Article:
# Help with Integral

I am trying to work out the integral that takes the form:

$$I=\int \frac{x\, dx}{(a^2+x^2)^{3/2}}$$

I cannot find it in a table, so I am trying By Parts.

Letting $dv=x\,dx$ and letting $u=(a^2+x^2)^{-3/2}$

proves to be futile since I just wind up with a similar integral again, it turns into a vicious cycle

Letting $u=x$ and $(a^2+x^2)^{-3/2}\, dx$ again leaves me with another integral that is not in a table, that is, I get

$$I=\frac{x^2}{a^2\sqrt{a^2+x^2}}-\int\frac{x\, dx}{a^2\sqrt{a^2+x^2}}$$

Is there a better way? Or should I Integrate by Parts again?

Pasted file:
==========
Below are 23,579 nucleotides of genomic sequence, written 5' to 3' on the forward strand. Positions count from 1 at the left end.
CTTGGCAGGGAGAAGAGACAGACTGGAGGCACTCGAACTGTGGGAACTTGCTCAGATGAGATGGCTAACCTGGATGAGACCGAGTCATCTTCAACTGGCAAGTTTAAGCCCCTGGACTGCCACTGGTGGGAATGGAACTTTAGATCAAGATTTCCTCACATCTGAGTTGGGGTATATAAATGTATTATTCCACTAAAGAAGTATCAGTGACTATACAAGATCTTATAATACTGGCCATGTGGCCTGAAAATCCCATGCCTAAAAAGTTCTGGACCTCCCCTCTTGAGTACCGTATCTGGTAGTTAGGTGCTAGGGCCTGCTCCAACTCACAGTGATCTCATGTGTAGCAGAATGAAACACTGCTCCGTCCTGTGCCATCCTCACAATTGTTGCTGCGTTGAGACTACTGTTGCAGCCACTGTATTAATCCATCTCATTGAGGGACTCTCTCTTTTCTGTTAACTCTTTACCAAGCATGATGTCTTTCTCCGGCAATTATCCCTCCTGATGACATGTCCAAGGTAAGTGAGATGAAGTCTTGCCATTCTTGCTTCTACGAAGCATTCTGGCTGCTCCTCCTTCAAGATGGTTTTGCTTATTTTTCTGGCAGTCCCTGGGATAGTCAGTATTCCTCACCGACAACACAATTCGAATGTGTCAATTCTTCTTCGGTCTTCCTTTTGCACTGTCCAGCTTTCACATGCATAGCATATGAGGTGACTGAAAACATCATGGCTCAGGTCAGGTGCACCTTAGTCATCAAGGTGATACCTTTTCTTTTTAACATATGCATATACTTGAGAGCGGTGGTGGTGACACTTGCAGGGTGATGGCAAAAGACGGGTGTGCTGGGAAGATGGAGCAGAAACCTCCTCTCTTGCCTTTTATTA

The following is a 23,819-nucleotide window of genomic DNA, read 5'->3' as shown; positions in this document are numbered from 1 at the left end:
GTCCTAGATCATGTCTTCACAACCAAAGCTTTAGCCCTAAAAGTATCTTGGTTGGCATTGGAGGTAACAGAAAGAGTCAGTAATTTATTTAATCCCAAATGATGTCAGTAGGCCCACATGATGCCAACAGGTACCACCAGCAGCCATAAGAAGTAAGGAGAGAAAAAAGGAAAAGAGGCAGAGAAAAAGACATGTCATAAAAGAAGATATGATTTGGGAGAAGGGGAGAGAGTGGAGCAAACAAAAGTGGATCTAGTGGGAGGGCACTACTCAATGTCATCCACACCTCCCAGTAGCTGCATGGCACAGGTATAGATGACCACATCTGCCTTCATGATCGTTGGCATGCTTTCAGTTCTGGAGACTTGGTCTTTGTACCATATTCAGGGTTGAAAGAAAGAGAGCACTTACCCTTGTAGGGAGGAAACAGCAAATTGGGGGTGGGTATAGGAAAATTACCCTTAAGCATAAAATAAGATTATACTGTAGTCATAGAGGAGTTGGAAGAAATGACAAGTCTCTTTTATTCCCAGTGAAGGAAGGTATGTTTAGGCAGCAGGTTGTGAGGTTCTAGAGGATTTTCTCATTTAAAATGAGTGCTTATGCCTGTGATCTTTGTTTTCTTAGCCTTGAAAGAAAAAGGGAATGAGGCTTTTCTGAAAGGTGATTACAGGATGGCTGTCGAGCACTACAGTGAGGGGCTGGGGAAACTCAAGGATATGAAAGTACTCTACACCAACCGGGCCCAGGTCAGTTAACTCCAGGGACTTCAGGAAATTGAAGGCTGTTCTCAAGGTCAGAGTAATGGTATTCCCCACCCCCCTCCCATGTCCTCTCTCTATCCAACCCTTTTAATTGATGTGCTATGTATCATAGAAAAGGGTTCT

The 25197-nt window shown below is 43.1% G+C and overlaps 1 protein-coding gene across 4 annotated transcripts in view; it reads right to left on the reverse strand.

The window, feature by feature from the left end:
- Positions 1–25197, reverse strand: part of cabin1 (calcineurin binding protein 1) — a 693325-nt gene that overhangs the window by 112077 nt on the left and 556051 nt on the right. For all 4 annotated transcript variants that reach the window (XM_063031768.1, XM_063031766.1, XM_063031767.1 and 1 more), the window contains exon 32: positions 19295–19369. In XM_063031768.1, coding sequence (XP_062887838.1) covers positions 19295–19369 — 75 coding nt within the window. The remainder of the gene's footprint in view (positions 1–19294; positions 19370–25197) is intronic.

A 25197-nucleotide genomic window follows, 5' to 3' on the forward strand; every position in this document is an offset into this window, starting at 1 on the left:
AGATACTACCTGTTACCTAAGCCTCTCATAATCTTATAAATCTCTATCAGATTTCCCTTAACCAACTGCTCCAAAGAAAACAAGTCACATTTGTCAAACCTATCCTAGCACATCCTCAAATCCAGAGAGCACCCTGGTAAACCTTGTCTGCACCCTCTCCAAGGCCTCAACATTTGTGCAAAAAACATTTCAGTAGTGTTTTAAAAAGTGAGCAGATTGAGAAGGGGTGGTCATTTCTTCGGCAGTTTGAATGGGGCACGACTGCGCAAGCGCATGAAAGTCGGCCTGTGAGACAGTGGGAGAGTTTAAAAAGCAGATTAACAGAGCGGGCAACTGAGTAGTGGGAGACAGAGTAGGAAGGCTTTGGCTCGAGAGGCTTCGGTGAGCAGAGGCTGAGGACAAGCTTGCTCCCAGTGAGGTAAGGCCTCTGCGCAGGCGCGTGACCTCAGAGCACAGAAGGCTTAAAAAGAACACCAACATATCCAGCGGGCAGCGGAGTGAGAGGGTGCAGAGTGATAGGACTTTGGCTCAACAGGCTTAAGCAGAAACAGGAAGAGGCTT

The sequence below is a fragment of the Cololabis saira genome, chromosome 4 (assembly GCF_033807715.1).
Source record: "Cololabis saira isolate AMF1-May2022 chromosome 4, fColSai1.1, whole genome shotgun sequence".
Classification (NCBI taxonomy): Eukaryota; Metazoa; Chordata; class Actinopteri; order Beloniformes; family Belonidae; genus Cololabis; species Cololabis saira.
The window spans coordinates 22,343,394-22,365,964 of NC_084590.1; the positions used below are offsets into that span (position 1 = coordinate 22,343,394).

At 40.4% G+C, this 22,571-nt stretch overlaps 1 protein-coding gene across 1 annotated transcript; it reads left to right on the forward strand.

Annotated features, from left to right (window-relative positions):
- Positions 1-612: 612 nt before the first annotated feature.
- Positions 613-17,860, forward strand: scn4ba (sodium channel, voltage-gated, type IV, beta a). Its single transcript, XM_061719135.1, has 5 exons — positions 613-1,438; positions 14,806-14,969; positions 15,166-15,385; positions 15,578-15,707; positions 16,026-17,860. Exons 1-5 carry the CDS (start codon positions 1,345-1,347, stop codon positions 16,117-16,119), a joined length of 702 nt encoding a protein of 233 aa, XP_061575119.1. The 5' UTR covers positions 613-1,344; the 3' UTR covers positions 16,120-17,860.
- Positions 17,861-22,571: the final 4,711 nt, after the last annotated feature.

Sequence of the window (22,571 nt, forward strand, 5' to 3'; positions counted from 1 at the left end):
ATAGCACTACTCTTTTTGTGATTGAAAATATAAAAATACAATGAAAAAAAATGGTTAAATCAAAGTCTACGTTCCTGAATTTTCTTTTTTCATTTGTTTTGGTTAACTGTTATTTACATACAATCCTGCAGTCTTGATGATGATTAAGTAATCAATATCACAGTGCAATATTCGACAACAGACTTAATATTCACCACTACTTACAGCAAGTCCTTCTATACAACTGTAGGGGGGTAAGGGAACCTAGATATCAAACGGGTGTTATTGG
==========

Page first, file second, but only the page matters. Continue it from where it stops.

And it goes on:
This is annoying. It is just an "intermediate step" in a Griffiths E&M problem. :grumpy:

Dick
Homework Helper
It might not be in the table because it's so simple. Just substitute u=(a^2+x^2).

It might not be in the table because it's so simple. Just substitute u=(a^2+x^2).

Well. Aren't you a smarty-pants. Cannot believe I missed that.

Where is that :commits Sepuku: emoticon?

Oh... and thanks!

Hey T-T I like Dick's u-substitution. It's really quick. I have actually never used a trig substitution. I will probably post back here in a while as I would like to learn.

For now, I am finishing up my E&M.

Thanks!